• Routine. If you have a time every day to practice, it makes the mind’s argument that there isn’t time, or that there are more important thigns to do, less compelling. And when something becomes routine, it’s just part of life. Most of us probably don’t have internal dialogues about whether or not we have time to take a shower — we just do it.
  • Flexibility.  Even if I don’t have 30+ minutes to practice, I do something. Maybe five minutes is not ideal, but it’s certainly better than zero.  It still serves to cultivate the will and reinforces the routine.

What helps you stay on track with your practice? I’d love to hear your thoughts.

I spent five days last week on a qi gong retreat with Masters Liu Dong and Liu He.  As preparation for learning a new form, we practiced a walking meditation and a standing posture in an attempt to get grounded. The walk was very simple, but stylized walk, where every step is put down carefully, deliberately, and yet with a solid connection to the earth.  As I attempted the walking meditation, I could feel my mind wandering. Actually, “wandering” is putting it mildly.  The first day, my mind was racing, top-speed, considering the loose ends of my impending move and potential week or two of homelessness. “Just walk!” I told myself, in an attempt to call my mind back.  I heard my mind’s insistence that this transitional time means that I’m fully entitled to worry, to spend this time going through the motions of walking, instead of feeling my feet connecting with the earth.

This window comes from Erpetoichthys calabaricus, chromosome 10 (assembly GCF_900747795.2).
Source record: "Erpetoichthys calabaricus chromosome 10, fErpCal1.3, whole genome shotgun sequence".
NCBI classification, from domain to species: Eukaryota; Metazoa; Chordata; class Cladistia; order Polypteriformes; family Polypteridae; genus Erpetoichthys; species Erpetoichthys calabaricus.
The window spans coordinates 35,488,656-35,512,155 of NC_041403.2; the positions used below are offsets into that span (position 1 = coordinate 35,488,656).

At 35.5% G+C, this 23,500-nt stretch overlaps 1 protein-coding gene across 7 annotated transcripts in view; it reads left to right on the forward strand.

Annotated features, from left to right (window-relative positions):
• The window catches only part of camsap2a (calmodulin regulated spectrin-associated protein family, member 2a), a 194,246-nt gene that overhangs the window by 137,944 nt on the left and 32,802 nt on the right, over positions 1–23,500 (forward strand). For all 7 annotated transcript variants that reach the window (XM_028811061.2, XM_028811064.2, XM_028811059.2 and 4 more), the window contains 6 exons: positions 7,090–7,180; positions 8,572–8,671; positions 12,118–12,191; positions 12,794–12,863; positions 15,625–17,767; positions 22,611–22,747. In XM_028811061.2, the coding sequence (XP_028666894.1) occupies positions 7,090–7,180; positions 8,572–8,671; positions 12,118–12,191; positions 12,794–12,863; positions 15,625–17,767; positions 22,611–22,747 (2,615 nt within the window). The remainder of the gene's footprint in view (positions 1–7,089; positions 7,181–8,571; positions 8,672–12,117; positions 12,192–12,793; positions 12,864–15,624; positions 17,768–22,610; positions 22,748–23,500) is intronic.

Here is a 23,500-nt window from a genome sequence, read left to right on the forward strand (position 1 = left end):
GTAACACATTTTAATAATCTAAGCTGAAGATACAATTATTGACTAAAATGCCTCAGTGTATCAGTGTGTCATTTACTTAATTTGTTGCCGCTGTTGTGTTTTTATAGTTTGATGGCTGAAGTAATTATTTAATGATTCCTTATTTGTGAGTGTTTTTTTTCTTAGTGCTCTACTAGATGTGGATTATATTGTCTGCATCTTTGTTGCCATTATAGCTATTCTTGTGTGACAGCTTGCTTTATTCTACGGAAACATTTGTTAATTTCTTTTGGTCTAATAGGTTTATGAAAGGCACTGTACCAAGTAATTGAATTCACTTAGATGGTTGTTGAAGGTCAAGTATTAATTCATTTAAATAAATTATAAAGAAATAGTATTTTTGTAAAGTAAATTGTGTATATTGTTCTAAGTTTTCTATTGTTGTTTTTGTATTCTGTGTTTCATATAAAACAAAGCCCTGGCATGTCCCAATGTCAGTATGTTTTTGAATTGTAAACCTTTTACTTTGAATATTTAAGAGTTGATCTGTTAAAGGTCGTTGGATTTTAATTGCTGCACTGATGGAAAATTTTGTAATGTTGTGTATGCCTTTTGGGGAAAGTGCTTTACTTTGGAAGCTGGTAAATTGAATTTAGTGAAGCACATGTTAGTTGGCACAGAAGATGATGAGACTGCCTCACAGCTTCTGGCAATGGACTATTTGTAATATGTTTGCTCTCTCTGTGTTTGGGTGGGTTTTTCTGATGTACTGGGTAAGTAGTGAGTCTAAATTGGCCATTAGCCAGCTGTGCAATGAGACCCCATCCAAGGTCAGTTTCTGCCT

“Feel your feet connect with the earth”  another inner voice encouraged. I tried again.   And again.  It’s astounding how many thoughts can arise in the time it takes to pick one foot off the ground, touch it to the standing leg, and connect it to the ground again. “Walk on the Earth.  Just walk – -nothing else.”  It took two days of practicing qi gong upwards of six hours a day, but finally, I felt the thoughts downshift from fifth gear to maybe second.  That’s the magic of qigong: moving the body with breath and intention changes the mind.  I could actually pay attention to walking, and moving the qi, more than anything else.  I got out of my head and into my body, out of the thousand possible futures and into the present.  (At least for a little while!)